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Palin-Bachmann Rancor Heats Up Below the Surface

Palin-Bachmann Rancor Heats Up Below the Surface

By Scott Conroy - August 13, 2011


DES MOINES, Iowa -- "I like Sarah Palin a lot," Minnesota Rep. Michele Bachmann said at Thursday night's Republican presidential debate. "We are very good friends."

Bachmann's charitable words were the latest in a long line of glowing public comments that the two potential Republican rivals have showered upon each other since 2008.

But a personal relationship between the conservative female leaders has, in fact, been nonexistent for the past 16 months, as aides from Bachmann’s camps have privately -- and sometimes publicly -- disparaged Palin to an extent that has caused growing exasperation in Palin world. That behind-the-scenes rancor is now boiling over as the former Alaska governor inches closer to a presidential run.

Some of the volunteers who have been organizing here in the nation’s first voting state for a potential Palin campaign have been particularly miffed by what they describe as a concerted effort from the Bachmann camp to spread rumors that Palin has already decided not to run and will eventually endorse the Minnesotan.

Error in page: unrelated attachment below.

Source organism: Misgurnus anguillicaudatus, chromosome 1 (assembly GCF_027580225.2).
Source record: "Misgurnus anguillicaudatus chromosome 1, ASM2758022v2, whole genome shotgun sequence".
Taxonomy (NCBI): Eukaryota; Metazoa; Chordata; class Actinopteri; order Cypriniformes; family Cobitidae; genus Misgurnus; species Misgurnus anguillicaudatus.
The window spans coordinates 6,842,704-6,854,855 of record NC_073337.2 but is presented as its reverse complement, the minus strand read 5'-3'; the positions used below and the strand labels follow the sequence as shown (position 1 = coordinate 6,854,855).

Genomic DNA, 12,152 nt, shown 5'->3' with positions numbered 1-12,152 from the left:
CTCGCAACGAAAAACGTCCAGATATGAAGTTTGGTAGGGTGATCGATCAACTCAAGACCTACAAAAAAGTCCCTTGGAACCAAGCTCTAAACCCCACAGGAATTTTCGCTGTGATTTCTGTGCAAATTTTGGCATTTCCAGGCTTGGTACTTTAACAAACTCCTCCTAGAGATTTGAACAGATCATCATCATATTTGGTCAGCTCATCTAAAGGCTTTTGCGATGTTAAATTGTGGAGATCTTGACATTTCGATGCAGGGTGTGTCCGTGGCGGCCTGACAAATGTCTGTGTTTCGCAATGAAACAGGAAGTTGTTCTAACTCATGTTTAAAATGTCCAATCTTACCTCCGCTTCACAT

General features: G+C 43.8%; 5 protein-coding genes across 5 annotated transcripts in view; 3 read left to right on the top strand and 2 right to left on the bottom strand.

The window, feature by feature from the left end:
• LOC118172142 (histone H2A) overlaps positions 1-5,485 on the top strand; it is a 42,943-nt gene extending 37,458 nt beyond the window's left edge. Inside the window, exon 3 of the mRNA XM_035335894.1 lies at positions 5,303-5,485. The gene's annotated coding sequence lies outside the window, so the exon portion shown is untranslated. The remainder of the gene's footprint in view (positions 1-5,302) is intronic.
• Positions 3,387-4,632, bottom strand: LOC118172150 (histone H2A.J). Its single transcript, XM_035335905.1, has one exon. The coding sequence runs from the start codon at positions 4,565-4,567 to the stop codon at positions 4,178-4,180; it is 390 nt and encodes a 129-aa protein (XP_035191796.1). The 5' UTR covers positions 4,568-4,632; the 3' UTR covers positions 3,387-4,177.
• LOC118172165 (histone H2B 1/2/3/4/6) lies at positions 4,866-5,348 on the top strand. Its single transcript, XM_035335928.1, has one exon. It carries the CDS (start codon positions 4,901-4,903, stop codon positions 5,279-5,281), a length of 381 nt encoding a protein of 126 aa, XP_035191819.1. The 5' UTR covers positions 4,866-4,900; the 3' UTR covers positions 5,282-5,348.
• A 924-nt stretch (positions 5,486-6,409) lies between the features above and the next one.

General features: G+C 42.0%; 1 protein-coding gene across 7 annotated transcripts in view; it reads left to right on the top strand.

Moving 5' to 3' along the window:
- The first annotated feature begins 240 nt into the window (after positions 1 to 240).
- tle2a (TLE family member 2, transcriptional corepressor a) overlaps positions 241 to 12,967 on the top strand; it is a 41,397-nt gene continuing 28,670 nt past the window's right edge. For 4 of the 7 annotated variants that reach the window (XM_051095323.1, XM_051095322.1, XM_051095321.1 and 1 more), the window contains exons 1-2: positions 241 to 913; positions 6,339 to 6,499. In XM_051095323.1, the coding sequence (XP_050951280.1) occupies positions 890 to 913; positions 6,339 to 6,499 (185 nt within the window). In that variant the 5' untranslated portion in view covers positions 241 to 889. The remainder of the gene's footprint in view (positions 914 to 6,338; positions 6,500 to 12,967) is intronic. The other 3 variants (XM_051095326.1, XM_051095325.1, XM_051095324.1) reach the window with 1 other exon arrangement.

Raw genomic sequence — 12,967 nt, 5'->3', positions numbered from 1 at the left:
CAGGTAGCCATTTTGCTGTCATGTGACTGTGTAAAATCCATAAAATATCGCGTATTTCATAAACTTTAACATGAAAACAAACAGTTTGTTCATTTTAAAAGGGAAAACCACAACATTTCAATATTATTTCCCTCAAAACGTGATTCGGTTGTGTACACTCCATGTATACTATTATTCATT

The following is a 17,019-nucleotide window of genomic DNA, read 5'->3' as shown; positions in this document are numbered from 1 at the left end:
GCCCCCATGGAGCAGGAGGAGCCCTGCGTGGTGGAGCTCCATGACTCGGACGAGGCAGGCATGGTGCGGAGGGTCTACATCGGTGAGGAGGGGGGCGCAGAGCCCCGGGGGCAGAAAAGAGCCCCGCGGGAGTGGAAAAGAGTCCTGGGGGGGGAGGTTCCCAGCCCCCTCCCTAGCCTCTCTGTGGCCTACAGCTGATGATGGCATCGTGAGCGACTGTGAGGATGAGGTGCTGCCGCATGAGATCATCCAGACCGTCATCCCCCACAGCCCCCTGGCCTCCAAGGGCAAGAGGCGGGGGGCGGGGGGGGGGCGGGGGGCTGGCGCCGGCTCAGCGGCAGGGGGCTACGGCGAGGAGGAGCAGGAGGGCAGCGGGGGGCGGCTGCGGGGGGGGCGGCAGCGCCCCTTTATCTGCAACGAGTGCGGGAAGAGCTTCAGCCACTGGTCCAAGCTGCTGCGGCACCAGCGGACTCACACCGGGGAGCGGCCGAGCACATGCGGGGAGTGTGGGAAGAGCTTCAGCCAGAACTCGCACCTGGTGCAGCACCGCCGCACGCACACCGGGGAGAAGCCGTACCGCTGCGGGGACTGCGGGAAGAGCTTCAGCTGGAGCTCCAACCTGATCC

“It is so pervasive and so continuous that it can’t be rogue people doing it without the understanding and encouragement from the candidate herself,” a Palin supporter in Iowa told RCP. “The entire Bachmann team has gone around the state saying Palin is a lightweight and a quitter and saying that Sarah’s about to endorse Michele. Bachmann’s campaign is radioactively dirty. They are shameless.”

In May, Iowa state Sen. Kent Sorenson -- who went on to become Bachmann’s point person here -- told Politico that Palin “doesn’t seem like a credible candidate.” And in some of his first public comments in June as Bachmann’s soon-to-be campaign manager, Ed Rollins told The Daily Caller that Palin “has not been serious over the last couple of years.”

“She got the vice-presidential thing handed to her,” Rollins said. “She didn’t go to work in the sense of trying gain more substance. She gave up her governorship.”

Sorenson and a Bachmann spokesperson did not respond to requests for comment for this story.

The Bachmann aides’ public disparagement of Palin did nothing to rebuild a personal relationship between the two women that has soured since Palin campaigned for Bachmann in Minnesota in April 2010.

But according to well-placed sources, it was Bachmann’s assertion during Thursday night’s debate that she was “very good friends” with Palin that ignited a fire in Palin world.

“To say that they’re good buddies -- what is a good buddy?” a Palin-affiliated source said. “You can’t use that to try to get her supporters.”

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Scott Conroy is a national political reporter for RealClearPolitics. He can be reached at sconroy@realclearpolitics.com. Follow him on Twitter @RealClearScott.

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